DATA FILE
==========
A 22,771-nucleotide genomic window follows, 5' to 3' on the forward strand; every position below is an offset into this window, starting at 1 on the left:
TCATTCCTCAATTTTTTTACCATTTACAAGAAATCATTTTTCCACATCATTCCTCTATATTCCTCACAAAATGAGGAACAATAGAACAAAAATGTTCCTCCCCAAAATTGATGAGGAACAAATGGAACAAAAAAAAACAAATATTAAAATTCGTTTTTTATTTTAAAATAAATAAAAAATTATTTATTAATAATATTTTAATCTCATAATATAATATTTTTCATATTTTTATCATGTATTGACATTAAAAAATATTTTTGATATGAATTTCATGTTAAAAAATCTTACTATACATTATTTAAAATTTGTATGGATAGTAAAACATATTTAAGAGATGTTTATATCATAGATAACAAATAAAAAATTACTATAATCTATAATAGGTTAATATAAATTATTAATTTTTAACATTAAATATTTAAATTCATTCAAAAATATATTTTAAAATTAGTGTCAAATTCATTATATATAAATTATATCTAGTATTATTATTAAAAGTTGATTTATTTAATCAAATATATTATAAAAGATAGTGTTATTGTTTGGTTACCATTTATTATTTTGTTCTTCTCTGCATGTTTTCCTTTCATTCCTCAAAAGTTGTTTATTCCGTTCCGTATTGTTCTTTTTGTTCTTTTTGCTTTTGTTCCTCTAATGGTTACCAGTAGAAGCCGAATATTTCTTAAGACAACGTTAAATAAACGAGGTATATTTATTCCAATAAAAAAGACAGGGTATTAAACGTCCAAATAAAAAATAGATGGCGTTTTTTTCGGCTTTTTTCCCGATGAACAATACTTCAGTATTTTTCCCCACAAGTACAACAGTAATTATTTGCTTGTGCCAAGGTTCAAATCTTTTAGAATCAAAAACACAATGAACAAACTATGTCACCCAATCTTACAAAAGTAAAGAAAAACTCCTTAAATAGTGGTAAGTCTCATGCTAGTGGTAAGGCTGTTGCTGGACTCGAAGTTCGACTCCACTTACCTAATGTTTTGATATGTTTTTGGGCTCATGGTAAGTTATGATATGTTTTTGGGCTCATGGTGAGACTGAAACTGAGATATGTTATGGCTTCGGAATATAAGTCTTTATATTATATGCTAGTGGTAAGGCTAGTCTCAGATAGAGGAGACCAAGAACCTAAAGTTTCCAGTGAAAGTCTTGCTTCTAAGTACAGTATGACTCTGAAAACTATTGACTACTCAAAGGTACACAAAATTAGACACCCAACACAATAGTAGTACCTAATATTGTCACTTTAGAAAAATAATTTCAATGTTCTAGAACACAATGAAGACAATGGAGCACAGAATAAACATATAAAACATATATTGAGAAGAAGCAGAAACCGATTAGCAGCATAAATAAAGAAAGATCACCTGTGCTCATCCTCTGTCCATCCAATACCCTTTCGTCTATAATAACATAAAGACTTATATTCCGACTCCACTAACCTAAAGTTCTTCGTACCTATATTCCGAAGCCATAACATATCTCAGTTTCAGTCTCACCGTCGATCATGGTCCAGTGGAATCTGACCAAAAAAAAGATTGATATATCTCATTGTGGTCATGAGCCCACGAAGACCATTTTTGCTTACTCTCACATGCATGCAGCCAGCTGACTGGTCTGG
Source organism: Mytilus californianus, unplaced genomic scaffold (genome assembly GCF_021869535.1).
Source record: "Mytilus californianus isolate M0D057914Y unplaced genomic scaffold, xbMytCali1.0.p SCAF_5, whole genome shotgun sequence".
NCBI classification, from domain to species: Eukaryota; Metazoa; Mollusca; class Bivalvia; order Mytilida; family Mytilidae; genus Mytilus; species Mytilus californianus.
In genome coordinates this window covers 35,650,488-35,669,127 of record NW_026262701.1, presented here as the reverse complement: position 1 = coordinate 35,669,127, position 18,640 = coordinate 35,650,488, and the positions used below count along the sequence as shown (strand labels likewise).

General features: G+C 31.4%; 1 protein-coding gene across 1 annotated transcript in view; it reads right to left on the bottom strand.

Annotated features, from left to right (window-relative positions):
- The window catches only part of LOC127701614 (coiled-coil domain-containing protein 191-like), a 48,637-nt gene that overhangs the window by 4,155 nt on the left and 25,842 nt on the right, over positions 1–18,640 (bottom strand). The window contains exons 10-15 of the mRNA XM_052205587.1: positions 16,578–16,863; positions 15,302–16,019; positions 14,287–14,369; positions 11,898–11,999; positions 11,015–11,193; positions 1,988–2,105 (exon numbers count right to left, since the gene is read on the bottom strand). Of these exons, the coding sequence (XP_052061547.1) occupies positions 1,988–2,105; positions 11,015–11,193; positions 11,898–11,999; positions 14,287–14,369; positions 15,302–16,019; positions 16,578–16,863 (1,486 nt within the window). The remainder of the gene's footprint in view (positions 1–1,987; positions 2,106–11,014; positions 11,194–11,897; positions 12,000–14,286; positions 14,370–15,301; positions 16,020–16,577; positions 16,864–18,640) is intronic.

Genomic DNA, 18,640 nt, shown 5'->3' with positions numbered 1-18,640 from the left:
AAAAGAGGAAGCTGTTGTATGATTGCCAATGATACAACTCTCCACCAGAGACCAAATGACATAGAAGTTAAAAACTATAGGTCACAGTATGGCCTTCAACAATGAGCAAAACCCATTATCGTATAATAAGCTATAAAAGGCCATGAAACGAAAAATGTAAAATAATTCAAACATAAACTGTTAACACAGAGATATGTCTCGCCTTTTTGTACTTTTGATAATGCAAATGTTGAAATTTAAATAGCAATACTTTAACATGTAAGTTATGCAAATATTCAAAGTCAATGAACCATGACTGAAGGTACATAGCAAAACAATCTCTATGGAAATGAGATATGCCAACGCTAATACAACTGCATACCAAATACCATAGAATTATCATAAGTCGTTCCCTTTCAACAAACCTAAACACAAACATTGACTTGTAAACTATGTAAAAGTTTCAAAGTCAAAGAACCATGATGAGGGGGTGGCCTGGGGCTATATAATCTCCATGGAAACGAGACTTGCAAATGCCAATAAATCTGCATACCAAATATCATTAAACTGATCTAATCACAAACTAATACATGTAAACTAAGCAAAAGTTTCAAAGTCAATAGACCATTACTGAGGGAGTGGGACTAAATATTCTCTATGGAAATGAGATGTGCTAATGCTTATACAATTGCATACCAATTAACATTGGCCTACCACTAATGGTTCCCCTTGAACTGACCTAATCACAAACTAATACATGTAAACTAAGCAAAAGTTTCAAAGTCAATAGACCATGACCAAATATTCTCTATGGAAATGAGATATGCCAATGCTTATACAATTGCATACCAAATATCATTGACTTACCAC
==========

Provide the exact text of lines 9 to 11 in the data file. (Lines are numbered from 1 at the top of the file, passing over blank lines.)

- The window catches only part of LOC127701614 (coiled-coil domain-containing protein 191-like), a 48,637-nt gene that overhangs the window by 4,155 nt on the left and 25,842 nt on the right, over positions 1–18,640 (bottom strand). The window contains exons 10-15 of the mRNA XM_052205587.1: positions 16,578–16,863; positions 15,302–16,019; positions 14,287–14,369; positions 11,898–11,999; positions 11,015–11,193; positions 1,988–2,105 (exon numbers count right to left, since the gene is read on the bottom strand). Of these exons, the coding sequence (XP_052061547.1) occupies positions 1,988–2,105; positions 11,015–11,193; positions 11,898–11,999; positions 14,287–14,369; positions 15,302–16,019; positions 16,578–16,863 (1,486 nt within the window). The remainder of the gene's footprint in view (positions 1–1,987; positions 2,106–11,014; positions 11,194–11,897; positions 12,000–14,286; positions 14,370–15,301; positions 16,020–16,577; positions 16,864–18,640) is intronic.

Genomic DNA, 18,640 nt, shown 5'->3' with positions numbered 1-18,640 from the left:
AAAAGAGGAAGCTGTTGTATGATTGCCAATGATACAACTCTCCACCAGAGACCAAATGACATAGAAGTTAAAAACTATAGGTCACAGTATGGCCTTCAACAATGAGCAAAACCCATTATCGTATAATAAGCTATAAAAGGCCATGAAACGAAAAATGTAAAATAATTCAAACATAAACTGTTAACACAGAGATATGTCTCGCCTTTTTGTACTTTTGATAATGCAAATGTTGAAATTTAAATAGCAATACTTTAACATGTAAGTTATGCAAATATTCAAAGTCAATGAACCATGACTGAAGGTACATAGCAAAACAATCTCTATGGAAATGAGATATGCCAACGCTAATACAACTGCATACCAAATACCATAGAATTATCATAAGTCGTTCCCTTTCAACAAACCTAAACACAAACATTGACTTGTAAACTATGTAAAAGTTTCAAAGTCAAAGAACCATGATGAGGGGGTGGCCTGGGGCTATATAATCTCCATGGAAACGAGACTTGCAAATGCCAATAAATCTGCATACCAAATATCATTAAACTGATCTAATCACAAACTAATACATGTAAACTAAGCAAAAGTTTCAAAGTCAATAGACCATTACTGAGGGAGTGGGACTAAATATTCTCTATGGAAATGAGATGTGCTAATGCTTATACAATTGCATACCAATTAACATTGGCCTACCACTAATGGTTCCCCTTGAACTGACCTAATCACAAACTAATACATGTAAACTAAGCAAAAGTTTCAAAGTCAATAGACCATGACCAAATATTCTCTATGGAAATGAGATATGCCAATGCTTATACAATTGCATACCAAATATCATTGACTTACCAC